Some flower photographers claim that bright sunny days are not good for capturing flowers. Some go out with reflectors, diffusers and big honking strobe lights on sunny days to get that perfect shot. For me it's a game, go out and find that flower at that moment that the bright sunshine works to the advantage of the observer.
Thursday was a glorious blue sky day wedged between two that were murky and dim, so I took both my trusty Cannon G-10 and Nikon Coolpix P90 to the New York Botanical Garden to find a flower where the strong direct sunlight was just right.
Spending the entire day looking for that perfect flower I thought that perhaps now I can articulate what I've learned about flower photography so far. I'm not meaning to blow my own horn but I've been running that play for a while now and I've developed a few skills in composition and dramatic effect.
I got a little too involved it this diary. That's why it's a day late.
I've yet to find a photographic specialty. As a photo buff I like to think of myself as a "Jack of all trades, Master of none." Photography is sort of new to me and it is all still an exploration. Not that I never had a 35 mm camera, I just didn't like paying for the developing of photographic skills. Now I enjoy a middle aged hobby, learning as I go.
Flowers like most photography is a matter of taste, so let me start off with a question about the photo below. Does this picture appeal to you?
Perhaps the photo is "too busy" but it was my favorite picture from Thursday. I don't expect anyone to relate to my photography obsession but I love the impressions found in the out of focus background. In this photo the blown out background shows where the light on the pansy is coming from. I also see the story of a spring garden in this photo, perhaps an English garden. What can you see?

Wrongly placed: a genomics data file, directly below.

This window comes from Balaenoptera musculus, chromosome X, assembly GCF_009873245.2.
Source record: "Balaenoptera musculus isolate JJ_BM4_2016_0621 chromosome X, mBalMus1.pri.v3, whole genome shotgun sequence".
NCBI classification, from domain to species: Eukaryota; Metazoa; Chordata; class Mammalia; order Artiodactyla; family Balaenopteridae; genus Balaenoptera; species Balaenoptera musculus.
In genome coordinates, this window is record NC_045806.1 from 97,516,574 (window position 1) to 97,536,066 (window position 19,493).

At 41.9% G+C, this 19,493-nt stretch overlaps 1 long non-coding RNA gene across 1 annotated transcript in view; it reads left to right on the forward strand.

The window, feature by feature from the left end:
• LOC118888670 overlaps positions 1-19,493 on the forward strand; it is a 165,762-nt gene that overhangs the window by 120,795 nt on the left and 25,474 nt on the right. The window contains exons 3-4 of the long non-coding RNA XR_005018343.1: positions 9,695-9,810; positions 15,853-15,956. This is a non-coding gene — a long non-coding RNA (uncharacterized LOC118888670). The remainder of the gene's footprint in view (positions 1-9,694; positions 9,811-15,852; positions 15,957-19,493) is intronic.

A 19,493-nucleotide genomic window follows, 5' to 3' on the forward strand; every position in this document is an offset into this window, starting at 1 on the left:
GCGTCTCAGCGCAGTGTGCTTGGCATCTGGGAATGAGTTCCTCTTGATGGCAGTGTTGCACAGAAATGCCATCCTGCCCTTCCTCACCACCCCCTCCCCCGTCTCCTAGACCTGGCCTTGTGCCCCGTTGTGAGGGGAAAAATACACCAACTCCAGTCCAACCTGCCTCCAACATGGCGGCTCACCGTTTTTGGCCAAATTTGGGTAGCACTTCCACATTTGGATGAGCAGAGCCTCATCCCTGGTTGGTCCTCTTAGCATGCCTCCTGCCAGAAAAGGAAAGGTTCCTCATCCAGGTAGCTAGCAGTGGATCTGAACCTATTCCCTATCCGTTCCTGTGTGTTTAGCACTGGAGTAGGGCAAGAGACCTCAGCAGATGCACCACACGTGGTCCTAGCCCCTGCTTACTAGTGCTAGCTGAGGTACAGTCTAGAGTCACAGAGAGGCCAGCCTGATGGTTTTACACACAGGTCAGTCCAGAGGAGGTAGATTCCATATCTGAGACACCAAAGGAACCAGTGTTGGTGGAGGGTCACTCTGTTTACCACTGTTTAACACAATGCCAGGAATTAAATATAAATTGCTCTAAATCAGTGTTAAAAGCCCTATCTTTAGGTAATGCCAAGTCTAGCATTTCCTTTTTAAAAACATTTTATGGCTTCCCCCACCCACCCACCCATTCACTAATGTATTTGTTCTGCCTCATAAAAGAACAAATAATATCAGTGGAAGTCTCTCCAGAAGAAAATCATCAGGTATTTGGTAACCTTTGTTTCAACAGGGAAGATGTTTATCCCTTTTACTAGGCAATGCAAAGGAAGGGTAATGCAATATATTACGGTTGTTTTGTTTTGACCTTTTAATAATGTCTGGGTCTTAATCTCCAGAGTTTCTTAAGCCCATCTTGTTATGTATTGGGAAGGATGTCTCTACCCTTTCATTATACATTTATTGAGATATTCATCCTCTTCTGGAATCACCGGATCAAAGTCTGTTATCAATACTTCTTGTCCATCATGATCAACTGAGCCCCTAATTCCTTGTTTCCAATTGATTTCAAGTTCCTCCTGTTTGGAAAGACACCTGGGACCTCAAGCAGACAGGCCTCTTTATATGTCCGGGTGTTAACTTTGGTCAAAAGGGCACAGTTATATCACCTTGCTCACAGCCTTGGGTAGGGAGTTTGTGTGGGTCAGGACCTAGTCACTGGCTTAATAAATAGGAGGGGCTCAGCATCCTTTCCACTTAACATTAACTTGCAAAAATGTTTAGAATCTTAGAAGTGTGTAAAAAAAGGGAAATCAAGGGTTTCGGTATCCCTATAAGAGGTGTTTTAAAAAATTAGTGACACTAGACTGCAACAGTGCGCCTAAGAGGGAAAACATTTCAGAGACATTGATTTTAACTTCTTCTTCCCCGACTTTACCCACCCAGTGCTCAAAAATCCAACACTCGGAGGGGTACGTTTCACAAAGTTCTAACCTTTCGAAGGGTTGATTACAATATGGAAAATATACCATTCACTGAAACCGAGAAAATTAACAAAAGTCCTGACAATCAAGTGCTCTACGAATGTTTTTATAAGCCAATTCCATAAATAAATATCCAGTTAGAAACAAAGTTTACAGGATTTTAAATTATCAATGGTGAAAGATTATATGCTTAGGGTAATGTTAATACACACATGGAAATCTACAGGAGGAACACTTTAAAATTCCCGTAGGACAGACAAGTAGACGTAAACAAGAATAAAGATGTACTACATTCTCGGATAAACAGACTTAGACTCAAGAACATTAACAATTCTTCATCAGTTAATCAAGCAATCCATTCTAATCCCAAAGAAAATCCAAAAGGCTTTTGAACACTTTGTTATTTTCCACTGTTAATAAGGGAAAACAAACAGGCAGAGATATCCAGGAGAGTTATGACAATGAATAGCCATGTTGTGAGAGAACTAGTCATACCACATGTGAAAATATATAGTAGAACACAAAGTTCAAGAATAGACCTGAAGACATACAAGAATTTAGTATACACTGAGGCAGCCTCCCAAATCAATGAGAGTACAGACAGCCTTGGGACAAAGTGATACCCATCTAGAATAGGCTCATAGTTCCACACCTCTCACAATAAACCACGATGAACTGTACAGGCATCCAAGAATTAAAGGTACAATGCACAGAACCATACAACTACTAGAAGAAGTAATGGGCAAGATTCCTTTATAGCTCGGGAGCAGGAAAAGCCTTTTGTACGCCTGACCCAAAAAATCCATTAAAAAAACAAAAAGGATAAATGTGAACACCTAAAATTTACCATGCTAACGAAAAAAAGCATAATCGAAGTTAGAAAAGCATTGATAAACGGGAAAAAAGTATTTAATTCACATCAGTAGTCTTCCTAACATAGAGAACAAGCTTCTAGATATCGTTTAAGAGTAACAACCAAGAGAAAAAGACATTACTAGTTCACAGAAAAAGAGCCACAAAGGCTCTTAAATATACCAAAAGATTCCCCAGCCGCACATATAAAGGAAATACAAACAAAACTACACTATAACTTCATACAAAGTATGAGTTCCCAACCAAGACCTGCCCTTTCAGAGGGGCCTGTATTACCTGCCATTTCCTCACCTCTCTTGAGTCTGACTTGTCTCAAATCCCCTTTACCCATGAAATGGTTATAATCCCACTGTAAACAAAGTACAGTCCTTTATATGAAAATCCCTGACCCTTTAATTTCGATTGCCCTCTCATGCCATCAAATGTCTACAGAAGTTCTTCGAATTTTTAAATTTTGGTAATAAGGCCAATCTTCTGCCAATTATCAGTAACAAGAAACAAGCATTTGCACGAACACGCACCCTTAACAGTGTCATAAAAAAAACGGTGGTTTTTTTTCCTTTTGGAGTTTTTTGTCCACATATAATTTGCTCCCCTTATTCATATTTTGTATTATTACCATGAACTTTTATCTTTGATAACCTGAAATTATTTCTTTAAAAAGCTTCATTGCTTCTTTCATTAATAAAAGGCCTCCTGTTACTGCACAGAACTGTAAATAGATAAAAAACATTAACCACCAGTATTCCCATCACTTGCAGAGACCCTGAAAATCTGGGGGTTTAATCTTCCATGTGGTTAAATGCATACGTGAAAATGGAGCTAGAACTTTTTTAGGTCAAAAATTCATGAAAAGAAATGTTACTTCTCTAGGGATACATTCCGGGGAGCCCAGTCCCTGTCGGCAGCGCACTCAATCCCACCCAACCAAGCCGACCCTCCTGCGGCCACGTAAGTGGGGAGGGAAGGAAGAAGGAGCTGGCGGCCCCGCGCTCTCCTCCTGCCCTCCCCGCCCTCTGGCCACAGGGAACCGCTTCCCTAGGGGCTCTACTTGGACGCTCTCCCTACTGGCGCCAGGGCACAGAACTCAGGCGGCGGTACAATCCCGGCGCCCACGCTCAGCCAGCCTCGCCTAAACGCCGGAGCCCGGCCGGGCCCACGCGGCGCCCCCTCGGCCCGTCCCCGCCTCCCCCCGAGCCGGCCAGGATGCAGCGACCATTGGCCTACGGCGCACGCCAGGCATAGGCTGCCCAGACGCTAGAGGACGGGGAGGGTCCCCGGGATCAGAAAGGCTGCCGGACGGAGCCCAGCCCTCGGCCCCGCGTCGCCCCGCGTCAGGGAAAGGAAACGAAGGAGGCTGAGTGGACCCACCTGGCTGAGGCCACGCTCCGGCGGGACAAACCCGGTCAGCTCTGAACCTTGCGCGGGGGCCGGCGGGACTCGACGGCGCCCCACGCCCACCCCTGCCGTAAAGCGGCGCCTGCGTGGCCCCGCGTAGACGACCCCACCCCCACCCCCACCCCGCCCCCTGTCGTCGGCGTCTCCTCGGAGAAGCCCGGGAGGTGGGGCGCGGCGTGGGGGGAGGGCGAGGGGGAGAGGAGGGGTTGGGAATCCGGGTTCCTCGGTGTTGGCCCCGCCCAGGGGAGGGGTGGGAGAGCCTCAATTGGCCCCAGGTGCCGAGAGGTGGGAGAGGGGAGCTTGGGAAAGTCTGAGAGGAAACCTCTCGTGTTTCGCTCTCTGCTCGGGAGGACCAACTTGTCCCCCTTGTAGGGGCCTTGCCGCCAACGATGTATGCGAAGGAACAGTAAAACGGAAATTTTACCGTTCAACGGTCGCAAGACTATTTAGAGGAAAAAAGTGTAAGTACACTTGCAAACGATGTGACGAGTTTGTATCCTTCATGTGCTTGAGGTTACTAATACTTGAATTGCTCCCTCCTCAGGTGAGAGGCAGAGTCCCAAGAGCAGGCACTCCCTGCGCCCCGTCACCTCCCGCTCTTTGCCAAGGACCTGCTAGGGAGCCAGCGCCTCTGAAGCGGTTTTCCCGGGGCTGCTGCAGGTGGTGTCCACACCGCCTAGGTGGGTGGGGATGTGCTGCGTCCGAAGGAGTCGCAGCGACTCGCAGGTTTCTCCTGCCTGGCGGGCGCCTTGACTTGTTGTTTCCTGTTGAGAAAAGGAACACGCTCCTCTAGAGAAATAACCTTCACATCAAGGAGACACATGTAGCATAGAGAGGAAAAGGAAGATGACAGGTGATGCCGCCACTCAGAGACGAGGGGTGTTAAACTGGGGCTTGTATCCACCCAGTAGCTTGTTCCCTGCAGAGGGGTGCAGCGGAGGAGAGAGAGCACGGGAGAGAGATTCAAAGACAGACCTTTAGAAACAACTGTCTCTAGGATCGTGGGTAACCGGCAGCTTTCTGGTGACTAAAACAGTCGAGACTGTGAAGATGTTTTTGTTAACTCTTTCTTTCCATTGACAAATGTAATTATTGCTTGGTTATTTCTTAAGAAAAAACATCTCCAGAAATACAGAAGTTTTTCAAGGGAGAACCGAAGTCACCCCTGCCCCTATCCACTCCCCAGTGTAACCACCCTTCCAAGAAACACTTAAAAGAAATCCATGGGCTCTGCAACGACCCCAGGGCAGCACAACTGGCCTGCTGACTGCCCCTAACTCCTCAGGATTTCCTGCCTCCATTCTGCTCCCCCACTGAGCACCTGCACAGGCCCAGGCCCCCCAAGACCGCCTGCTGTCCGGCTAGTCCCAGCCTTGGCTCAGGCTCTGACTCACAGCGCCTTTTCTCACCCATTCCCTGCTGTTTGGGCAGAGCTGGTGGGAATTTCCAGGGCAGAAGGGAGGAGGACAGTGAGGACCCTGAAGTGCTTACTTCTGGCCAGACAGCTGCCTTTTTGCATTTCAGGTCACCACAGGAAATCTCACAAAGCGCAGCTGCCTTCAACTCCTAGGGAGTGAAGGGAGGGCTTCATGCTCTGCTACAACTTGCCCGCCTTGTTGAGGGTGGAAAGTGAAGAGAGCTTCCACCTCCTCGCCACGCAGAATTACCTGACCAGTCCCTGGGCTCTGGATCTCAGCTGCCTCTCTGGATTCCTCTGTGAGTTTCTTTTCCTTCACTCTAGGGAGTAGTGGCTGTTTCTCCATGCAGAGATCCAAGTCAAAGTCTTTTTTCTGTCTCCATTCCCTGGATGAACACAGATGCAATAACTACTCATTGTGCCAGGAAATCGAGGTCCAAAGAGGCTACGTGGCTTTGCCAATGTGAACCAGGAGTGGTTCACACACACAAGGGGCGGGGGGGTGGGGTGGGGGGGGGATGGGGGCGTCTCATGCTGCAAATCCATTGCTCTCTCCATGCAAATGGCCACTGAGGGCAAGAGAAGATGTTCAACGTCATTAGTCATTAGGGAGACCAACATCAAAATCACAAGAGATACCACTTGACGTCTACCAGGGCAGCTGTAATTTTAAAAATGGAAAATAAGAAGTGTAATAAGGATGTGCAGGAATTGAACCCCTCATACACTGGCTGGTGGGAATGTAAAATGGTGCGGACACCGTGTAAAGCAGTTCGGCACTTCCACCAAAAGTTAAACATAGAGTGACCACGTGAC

Lately I've been getting in tight to see what I can see.
Almost four years have passed since I've taken up photography as a pastime. Often I wonder if it is an art form or a pastime. One sure fact is that taking pictures in the digital age is a great memory tool. Recording people, places and things offers a clearer chronology of activities. Flower photography grabbed me pretty quickly because it represents both the recording of ephemeral beauty and the changing seasons.
I have one photo that is not from Thursday to show how flowers grabbed me. This Bird of Paradise was my 201th photo. It was taken back in September of 2006 at Laguna Beach. Something went wrong and it was a happy accident. That sword isn't really white, in reality it is blue. The explosion of light coming out of the base of the flower, I have no idea where that came from but when I got back to my computer in the hotel room I was pleasantly surprised.
Now I get it, the white is because the sun was perpendicular to those parts of the flower and the effect is overexposure. I guess I've learned how to simulate that happy accident except I can't because besides my hard drive, Photobucket and a few comments here, that particular flower is long gone.
Now through more persistence and with a little more understanding of the media I get the shot more often. That photo above, the back lighted pansy is one of around twenty attempts to find the right composition. That one was my favorite of the day but this one, a peony in sunshine is probably the best picture I took on Thursday.